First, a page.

Internet use and political attitudes in Europe

Clelia Colombo, Carol Galais, Aina Gallego

Research output: Chapter in BookChapterResearchpeer-review

7 Citations (Scopus)


© Cambridge University Press 2012. Introduction Political attitudes are relevant for a variety of reasons. Interested and critical citizens can actively monitor their government's activities and thus foster accountability. People who think that they are able to influence government are more likely to participate in politics, vote in elections, and follow political news. Thus, the level of political interest or efficacy of a population is critical to the proper working of democratic countries. However, political attitudes vary widely cross-nationally and are undergoing profound changes in advanced industrial democracies (Dalton 2002, 2008; Pharr and Putnam 2000; Norris 1999b). In this chapter we use different approaches to investigate the extent to which digital media contribute to shape some relevant political attitudes. First, we look at the impact of internet use on political attitudes from a large cross-national perspective. This is a novel contribution to the literature on digital politics. Because most of the core works in this field deal only with the United States or a limited range of other case studies, we lack a reliable comparative picture of the relationship between internet use and political attitudes. To do this, we use the European Social Survey and examine the link between internet use and political attitudes in fifteen European countries. Then, we consider in depth a particular case, Spain, analyzing both quantitative evidence (survey data from fall 2007) and qualitative data (from focus groups carried out in fall 2008).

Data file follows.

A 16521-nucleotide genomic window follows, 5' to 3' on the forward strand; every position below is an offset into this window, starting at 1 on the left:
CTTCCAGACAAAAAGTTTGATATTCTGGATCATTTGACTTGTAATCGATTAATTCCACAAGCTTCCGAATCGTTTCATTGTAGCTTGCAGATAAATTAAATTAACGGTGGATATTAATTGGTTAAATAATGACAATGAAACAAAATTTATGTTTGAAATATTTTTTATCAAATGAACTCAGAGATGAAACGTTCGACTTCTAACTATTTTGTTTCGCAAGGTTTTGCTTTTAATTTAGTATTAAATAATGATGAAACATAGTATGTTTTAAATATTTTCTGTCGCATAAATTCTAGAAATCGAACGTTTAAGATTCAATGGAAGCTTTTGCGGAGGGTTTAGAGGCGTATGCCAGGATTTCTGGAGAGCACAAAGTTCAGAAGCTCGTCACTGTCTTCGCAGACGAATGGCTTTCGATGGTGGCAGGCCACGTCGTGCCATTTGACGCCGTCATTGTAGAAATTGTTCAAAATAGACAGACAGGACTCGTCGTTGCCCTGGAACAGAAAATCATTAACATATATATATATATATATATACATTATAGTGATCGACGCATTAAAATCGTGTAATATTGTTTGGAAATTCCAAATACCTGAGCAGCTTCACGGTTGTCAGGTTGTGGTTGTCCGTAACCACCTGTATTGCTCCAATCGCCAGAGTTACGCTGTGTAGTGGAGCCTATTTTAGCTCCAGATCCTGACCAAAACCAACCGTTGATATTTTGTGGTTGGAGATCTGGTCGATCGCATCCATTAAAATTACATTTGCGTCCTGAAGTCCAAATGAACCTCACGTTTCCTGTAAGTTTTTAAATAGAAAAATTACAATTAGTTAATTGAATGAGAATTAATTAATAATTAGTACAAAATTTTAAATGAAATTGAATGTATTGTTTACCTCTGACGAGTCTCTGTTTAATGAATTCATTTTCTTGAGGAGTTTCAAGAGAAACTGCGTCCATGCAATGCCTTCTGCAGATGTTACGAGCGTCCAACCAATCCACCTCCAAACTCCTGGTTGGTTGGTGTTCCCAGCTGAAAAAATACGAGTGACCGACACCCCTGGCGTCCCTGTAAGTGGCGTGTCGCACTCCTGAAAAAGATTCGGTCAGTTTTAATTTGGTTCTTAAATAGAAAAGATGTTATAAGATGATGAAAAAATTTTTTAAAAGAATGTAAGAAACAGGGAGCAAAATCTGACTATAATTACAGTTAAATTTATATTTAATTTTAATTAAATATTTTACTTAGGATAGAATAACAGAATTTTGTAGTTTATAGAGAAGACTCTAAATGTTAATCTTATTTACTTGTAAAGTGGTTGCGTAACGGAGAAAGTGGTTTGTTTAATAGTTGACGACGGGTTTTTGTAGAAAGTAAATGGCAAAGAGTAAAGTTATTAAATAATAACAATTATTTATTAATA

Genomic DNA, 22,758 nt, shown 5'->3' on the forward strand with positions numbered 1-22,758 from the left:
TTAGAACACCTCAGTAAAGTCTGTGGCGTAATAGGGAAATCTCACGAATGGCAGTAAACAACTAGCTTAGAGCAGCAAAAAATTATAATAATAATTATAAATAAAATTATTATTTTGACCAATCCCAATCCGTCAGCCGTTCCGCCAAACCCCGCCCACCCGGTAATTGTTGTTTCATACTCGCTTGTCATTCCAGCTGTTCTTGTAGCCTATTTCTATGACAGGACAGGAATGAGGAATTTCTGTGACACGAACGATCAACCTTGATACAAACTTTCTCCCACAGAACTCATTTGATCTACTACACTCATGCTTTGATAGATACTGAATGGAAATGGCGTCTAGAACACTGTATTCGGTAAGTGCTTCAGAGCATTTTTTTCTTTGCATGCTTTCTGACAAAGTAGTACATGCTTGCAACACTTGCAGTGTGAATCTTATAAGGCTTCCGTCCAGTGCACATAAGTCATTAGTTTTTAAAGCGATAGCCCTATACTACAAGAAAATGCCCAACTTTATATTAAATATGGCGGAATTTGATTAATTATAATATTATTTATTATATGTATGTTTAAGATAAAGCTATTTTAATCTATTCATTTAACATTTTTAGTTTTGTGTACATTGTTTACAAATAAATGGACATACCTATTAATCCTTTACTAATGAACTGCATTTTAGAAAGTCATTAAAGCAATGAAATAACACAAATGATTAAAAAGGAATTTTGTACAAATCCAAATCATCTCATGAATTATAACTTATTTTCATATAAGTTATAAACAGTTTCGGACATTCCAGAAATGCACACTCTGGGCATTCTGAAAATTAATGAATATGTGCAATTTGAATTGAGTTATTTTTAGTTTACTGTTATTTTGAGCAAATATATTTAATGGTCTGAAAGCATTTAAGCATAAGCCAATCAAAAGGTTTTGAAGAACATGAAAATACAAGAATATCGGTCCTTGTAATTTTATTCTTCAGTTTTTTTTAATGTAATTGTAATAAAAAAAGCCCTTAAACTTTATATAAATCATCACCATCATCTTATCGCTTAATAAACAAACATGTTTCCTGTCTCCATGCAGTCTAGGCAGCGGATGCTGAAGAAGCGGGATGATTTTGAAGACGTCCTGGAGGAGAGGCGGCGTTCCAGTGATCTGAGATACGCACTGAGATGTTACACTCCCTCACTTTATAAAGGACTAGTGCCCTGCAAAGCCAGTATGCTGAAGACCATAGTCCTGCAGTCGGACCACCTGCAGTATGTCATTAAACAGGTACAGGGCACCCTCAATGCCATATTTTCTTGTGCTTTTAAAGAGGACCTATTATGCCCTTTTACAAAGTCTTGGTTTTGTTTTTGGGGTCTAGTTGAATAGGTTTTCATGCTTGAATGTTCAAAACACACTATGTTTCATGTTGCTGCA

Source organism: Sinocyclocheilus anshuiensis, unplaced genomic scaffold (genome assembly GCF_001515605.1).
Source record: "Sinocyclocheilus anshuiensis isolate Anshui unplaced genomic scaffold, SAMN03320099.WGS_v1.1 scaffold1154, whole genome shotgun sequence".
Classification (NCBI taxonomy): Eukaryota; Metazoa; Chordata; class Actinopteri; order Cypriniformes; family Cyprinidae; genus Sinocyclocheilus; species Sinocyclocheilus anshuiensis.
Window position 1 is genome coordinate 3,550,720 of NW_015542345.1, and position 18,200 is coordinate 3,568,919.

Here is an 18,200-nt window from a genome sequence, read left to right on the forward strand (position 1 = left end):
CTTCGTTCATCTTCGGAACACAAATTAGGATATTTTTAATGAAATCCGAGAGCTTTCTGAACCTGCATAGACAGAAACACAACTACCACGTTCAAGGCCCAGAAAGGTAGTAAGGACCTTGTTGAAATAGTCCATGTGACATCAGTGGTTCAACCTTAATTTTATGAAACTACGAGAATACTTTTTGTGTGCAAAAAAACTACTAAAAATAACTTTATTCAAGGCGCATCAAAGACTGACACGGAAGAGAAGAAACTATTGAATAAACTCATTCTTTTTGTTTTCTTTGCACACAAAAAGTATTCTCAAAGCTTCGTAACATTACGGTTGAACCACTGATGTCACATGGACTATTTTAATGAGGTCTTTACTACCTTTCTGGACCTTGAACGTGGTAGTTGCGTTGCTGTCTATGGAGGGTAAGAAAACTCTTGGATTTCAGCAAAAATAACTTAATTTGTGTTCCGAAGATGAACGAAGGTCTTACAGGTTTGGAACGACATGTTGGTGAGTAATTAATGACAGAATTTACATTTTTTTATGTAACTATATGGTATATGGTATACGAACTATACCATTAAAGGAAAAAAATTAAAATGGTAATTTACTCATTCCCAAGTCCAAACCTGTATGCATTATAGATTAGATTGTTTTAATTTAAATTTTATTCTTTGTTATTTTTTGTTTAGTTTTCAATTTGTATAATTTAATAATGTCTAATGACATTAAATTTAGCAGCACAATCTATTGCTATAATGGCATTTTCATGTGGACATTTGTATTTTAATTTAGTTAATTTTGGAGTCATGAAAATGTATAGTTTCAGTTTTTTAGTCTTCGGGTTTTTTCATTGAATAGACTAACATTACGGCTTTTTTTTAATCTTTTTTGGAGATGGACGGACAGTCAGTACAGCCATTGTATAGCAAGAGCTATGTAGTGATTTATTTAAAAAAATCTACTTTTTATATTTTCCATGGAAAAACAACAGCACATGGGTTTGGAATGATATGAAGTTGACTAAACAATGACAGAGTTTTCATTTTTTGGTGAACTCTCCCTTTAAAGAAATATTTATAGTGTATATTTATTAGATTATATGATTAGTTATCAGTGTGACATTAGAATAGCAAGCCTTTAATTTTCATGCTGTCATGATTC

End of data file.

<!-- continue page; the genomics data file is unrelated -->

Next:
Original languageEnglish
Title of host publicationDigital Media and Political Engagement Worldwide: A Comparative Study
Subtitle of host publicationA Comparative Study
Number of pages15
ISBN (Electronic)9781139108881
Publication statusPublished - 1 Jan 2012


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